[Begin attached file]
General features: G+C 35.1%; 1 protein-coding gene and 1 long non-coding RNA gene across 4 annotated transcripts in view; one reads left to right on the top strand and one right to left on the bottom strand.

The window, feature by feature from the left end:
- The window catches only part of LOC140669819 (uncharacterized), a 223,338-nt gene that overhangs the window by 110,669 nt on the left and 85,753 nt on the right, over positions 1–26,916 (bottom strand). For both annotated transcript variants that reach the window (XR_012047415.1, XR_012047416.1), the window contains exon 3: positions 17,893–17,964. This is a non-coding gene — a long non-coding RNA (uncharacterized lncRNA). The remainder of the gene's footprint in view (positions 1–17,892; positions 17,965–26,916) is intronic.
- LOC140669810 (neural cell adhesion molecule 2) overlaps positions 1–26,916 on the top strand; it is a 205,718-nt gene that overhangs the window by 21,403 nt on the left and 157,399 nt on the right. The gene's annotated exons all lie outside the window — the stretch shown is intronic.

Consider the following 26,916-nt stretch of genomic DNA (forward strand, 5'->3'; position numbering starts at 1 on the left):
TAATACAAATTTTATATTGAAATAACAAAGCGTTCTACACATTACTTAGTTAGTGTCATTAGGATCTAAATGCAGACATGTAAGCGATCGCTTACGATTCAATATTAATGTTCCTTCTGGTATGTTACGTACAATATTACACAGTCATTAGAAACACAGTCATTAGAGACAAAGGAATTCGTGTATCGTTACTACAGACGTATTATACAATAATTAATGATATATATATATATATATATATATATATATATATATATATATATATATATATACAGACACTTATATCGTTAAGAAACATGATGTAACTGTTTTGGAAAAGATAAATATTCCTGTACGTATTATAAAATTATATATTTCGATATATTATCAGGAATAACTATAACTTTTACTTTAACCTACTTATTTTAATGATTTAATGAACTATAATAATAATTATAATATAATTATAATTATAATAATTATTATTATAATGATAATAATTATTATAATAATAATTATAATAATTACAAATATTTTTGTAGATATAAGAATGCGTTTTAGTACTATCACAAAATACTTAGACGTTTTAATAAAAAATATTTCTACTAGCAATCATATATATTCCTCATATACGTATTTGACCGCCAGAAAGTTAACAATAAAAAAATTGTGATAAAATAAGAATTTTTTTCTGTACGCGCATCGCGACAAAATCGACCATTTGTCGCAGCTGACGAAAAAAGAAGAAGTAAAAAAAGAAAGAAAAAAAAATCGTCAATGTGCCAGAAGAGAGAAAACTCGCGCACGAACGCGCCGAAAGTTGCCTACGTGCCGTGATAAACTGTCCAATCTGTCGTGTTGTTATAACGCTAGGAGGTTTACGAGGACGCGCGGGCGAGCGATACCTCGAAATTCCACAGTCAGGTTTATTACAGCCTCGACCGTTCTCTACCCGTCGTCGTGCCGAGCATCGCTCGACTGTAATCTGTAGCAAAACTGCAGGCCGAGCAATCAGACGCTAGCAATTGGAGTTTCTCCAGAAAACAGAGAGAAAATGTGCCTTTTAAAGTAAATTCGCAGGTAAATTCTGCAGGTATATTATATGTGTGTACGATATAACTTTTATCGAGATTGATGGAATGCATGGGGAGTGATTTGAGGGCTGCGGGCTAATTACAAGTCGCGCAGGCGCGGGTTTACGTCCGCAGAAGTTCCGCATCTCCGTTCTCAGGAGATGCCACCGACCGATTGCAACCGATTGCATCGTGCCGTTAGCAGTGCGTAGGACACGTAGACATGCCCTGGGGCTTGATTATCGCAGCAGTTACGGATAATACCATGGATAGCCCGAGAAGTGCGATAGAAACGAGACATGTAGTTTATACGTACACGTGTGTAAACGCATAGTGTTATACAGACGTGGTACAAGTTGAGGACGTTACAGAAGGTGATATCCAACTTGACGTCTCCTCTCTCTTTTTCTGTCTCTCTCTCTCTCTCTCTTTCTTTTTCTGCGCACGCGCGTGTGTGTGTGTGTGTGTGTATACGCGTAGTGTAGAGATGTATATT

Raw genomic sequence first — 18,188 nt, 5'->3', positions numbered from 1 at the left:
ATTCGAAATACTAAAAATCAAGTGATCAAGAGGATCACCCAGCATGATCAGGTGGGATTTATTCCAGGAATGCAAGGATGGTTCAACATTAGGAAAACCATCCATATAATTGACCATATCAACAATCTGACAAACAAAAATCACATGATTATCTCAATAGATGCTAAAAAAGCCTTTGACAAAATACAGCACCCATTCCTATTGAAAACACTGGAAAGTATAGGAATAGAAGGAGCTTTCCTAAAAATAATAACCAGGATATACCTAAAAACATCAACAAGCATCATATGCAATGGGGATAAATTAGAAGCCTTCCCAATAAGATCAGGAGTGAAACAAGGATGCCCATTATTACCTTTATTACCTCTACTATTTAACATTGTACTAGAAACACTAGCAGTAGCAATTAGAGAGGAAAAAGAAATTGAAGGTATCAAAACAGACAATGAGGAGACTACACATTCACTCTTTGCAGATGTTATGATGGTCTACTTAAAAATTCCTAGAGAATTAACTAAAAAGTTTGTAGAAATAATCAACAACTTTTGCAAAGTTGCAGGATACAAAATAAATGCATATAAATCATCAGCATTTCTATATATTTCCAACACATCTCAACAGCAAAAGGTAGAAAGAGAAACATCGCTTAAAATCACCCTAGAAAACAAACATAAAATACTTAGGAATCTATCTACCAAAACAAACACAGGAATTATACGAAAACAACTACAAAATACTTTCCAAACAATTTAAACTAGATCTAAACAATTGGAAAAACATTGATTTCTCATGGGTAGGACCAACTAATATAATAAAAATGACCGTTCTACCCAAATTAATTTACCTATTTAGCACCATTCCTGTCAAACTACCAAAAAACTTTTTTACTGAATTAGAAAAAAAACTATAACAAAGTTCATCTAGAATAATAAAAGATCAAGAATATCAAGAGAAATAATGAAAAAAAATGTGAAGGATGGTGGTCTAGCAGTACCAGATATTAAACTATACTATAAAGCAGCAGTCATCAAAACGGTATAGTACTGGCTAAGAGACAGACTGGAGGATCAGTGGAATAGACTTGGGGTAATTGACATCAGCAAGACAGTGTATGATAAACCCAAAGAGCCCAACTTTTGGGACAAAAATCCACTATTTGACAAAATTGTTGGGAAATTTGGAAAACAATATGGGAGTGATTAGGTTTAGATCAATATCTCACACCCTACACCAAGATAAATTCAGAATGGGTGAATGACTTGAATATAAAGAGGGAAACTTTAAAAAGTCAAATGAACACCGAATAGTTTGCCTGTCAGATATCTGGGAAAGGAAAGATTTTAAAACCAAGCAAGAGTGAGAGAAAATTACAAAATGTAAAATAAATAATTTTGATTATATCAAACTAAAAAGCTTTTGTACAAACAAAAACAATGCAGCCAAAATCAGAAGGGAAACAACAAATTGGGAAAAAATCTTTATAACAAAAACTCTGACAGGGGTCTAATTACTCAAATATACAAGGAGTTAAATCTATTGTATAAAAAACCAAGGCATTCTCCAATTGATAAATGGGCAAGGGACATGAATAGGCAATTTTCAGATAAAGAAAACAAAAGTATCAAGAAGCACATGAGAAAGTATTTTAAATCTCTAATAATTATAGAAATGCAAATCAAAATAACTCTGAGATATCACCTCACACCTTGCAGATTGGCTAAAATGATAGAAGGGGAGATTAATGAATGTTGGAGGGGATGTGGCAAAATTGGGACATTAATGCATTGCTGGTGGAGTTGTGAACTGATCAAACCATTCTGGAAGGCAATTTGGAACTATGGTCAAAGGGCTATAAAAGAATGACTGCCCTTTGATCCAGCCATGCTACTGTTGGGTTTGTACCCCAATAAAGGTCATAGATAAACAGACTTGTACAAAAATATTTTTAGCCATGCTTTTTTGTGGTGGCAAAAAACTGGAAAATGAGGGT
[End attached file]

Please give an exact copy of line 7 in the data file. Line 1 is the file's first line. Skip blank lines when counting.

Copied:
Raw genomic sequence first — 18,188 nt, 5'->3', positions numbered from 1 at the left: